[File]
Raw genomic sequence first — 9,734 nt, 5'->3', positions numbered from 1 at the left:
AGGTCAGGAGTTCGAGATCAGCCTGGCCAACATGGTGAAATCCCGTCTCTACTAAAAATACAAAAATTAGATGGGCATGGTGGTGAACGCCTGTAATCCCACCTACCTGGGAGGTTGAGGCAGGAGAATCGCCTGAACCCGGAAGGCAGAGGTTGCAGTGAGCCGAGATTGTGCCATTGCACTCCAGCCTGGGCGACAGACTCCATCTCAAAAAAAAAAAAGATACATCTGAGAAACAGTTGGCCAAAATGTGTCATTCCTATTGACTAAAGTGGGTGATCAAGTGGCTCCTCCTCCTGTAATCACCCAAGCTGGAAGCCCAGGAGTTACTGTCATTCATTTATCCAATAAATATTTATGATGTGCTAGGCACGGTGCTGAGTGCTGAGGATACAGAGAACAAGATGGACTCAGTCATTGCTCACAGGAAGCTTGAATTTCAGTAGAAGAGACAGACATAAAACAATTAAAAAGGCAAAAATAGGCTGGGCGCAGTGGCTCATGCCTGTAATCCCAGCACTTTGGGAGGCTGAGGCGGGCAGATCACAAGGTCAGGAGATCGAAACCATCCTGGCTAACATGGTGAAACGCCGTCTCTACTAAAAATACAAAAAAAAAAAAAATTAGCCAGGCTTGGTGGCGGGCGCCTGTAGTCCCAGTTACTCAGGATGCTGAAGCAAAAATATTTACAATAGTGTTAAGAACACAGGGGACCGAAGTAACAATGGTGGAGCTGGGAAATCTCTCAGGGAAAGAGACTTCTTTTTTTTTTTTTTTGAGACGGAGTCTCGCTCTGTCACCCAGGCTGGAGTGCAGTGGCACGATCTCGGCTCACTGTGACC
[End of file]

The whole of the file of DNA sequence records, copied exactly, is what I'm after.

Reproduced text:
Raw genomic sequence first — 9,734 nt, 5'->3', positions numbered from 1 at the left:
AGGTCAGGAGTTCGAGATCAGCCTGGCCAACATGGTGAAATCCCGTCTCTACTAAAAATACAAAAATTAGATGGGCATGGTGGTGAACGCCTGTAATCCCACCTACCTGGGAGGTTGAGGCAGGAGAATCGCCTGAACCCGGAAGGCAGAGGTTGCAGTGAGCCGAGATTGTGCCATTGCACTCCAGCCTGGGCGACAGACTCCATCTCAAAAAAAAAAAAGATACATCTGAGAAACAGTTGGCCAAAATGTGTCATTCCTATTGACTAAAGTGGGTGATCAAGTGGCTCCTCCTCCTGTAATCACCCAAGCTGGAAGCCCAGGAGTTACTGTCATTCATTTATCCAATAAATATTTATGATGTGCTAGGCACGGTGCTGAGTGCTGAGGATACAGAGAACAAGATGGACTCAGTCATTGCTCACAGGAAGCTTGAATTTCAGTAGAAGAGACAGACATAAAACAATTAAAAAGGCAAAAATAGGCTGGGCGCAGTGGCTCATGCCTGTAATCCCAGCACTTTGGGAGGCTGAGGCGGGCAGATCACAAGGTCAGGAGATCGAAACCATCCTGGCTAACATGGTGAAACGCCGTCTCTACTAAAAATACAAAAAAAAAAAAAATTAGCCAGGCTTGGTGGCGGGCGCCTGTAGTCCCAGTTACTCAGGATGCTGAAGCAAAAATATTTACAATAGTGTTAAGAACACAGGGGACCGAAGTAACAATGGTGGAGCTGGGAAATCTCTCAGGGAAAGAGACTTCTTTTTTTTTTTTTTTGAGACGGAGTCTCGCTCTGTCACCCAGGCTGGAGTGCAGTGGCACGATCTCGGCTCACTGTGACC